In the first few weeks of 2023, communities across the country have been horrified by multiple incidents of domestic and familicide shootings. Some of these incidents include:
- In Enoch City, Utah on January 3, a man reportedly fatally shot seven members of his family before shooting and killing himself two weeks after his wife filed for divorce. The five children shot and killed include three girls, ages 17, 12 and seven, and two boys, ages seven and four. Reports show the mass shooter had been investigated two years prior for child abuse, but police and prosecutors decided not to criminally charge him. The mass shooter’s obituary – a glowing tribute that made no mention of his victims or the circumstances of the shooting – was taken down following public outrage.
- In High Point, North Carolina on January 7, a father reportedly shot and killed his wife and three children, ages 10, 16, and 18, before shooting and killing himself.
- In Lee Township, Michigan on January 7, a Michigan mother and her two young daughters were reportedly shot and killed by the mother’s long-term partner allegedly in response to her trying to leave him.
- In East Hartford, Connecticut on January 11, a reported dispute between a former couple led to a man shooting and seriously wounding his former partner, who has been hospitalized.
Gun-related intimate partner violence is a devastating and lethal crisis facing women and families in the United States. Every month, an average of 70 women are shot and killed by an intimate partner. In addition, intimate partner mass shootings are not uncommon, though many don’t make headlines. An Everytown analysis of mass shooting incidents—in which four or more people are shot and killed, not including the shooter—in the United States from 2009 to 2020 revealed that in at least 53 percent of these shootings, the perpetrator shot a current or former intimate partner or family member.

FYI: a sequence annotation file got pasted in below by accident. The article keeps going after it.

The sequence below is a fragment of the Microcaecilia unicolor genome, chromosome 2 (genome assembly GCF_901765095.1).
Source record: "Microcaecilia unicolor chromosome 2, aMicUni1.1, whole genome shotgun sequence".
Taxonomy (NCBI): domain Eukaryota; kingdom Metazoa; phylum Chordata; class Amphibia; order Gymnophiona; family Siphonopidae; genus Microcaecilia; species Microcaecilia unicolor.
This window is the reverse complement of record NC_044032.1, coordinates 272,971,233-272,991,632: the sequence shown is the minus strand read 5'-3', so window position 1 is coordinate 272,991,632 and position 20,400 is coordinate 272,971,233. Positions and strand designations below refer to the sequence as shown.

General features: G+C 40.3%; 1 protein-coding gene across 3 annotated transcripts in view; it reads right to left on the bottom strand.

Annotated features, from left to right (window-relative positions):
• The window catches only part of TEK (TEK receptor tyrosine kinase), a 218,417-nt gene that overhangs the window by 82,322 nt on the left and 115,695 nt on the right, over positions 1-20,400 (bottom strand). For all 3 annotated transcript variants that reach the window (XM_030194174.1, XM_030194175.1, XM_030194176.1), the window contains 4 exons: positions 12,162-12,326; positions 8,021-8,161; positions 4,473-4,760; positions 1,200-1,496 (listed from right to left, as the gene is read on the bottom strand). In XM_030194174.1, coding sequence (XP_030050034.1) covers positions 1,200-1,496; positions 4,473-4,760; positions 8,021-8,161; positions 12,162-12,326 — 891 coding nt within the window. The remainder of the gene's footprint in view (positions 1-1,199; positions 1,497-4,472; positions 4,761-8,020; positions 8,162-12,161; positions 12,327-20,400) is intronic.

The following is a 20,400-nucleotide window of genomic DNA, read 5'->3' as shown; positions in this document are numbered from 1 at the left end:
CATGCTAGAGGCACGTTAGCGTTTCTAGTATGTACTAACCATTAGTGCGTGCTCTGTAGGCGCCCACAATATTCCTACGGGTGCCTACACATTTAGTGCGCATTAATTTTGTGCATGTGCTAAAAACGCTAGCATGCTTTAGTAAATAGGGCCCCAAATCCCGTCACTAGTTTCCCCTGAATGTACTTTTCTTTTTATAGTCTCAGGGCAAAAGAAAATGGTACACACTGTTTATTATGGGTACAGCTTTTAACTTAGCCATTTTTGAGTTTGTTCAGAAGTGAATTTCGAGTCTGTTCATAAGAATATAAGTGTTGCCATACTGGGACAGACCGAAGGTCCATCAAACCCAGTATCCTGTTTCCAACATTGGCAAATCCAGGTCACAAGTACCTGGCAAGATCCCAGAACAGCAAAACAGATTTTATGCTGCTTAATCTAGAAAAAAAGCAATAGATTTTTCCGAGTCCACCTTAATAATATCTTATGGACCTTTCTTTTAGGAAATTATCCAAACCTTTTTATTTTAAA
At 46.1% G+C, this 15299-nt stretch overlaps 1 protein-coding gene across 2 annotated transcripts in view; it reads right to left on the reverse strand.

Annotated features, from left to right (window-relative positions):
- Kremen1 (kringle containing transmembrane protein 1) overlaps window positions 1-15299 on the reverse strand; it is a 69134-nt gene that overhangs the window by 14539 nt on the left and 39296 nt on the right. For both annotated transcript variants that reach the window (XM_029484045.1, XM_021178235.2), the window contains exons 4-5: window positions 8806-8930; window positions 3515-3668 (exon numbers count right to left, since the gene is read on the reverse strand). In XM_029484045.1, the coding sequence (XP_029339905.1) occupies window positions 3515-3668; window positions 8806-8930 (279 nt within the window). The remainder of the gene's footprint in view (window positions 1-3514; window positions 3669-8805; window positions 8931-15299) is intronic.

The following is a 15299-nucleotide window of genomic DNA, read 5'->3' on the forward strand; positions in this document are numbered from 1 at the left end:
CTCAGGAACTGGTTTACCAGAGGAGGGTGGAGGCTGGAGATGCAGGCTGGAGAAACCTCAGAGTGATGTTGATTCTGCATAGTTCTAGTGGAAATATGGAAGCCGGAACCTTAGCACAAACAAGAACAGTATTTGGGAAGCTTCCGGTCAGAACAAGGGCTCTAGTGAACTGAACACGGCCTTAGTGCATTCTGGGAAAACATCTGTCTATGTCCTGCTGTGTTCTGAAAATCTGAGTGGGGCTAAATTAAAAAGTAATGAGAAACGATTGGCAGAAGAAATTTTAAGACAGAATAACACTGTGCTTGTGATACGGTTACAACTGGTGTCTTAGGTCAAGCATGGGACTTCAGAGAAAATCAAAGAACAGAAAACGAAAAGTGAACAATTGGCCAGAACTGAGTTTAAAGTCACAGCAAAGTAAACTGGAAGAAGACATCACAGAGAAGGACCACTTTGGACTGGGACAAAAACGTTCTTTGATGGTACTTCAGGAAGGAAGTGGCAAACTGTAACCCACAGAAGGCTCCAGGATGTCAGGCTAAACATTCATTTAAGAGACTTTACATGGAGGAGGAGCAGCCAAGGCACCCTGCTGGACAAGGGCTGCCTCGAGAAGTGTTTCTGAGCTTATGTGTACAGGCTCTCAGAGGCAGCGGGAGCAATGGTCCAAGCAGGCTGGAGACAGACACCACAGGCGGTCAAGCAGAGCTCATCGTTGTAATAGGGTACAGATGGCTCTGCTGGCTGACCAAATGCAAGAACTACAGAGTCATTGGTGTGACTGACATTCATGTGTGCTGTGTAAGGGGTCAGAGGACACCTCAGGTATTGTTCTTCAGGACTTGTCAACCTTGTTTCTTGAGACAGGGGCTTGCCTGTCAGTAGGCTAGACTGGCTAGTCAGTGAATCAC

While federal lawmakers have stepped up and taken meaningful steps recently toward addressing domestic violence involving a firearm, including reauthorizing the Violence Against Women Act and addressing the intimate partner loophole through the Bipartisan Safer Communities Act, there is still more work to keep firearms out of the hands of domestic abusers, like requiring background checks on all gun sales, enacting and enforcing extreme risk protection orders, and requiring people to turn in their guns when they become legally prohibited from having them.
Over the past two years, the Everytown Gun Safety Support Fund has provided nearly $350,000 in grants to aid 40 domestic violence organizations. The grant program is continuing to support local and state domestic violence organizations with a demonstrated track record of supporting victims of domestic violence in their community with a focus on Black, Indigenous, and/or people of color, who are victims of intimate partner firearm homicide at the highest rates. Learn more about the grantees here.
More information on gun-related domestic violence is available here. To speak with a policy expert, Moms Demand Action and/or Students Demand Action volunteer, or survivor of gun violence please do not hesitate to reach out.
If you or someone you know is experiencing domestic violence or intimate partner violence, you can call the National Domestic Violence Hotline at 1-800-799-7233, available 24/7, for confidential assistance from a trained advocate. If you’re unable to speak safely via phone, you can chat online at thehotline.org.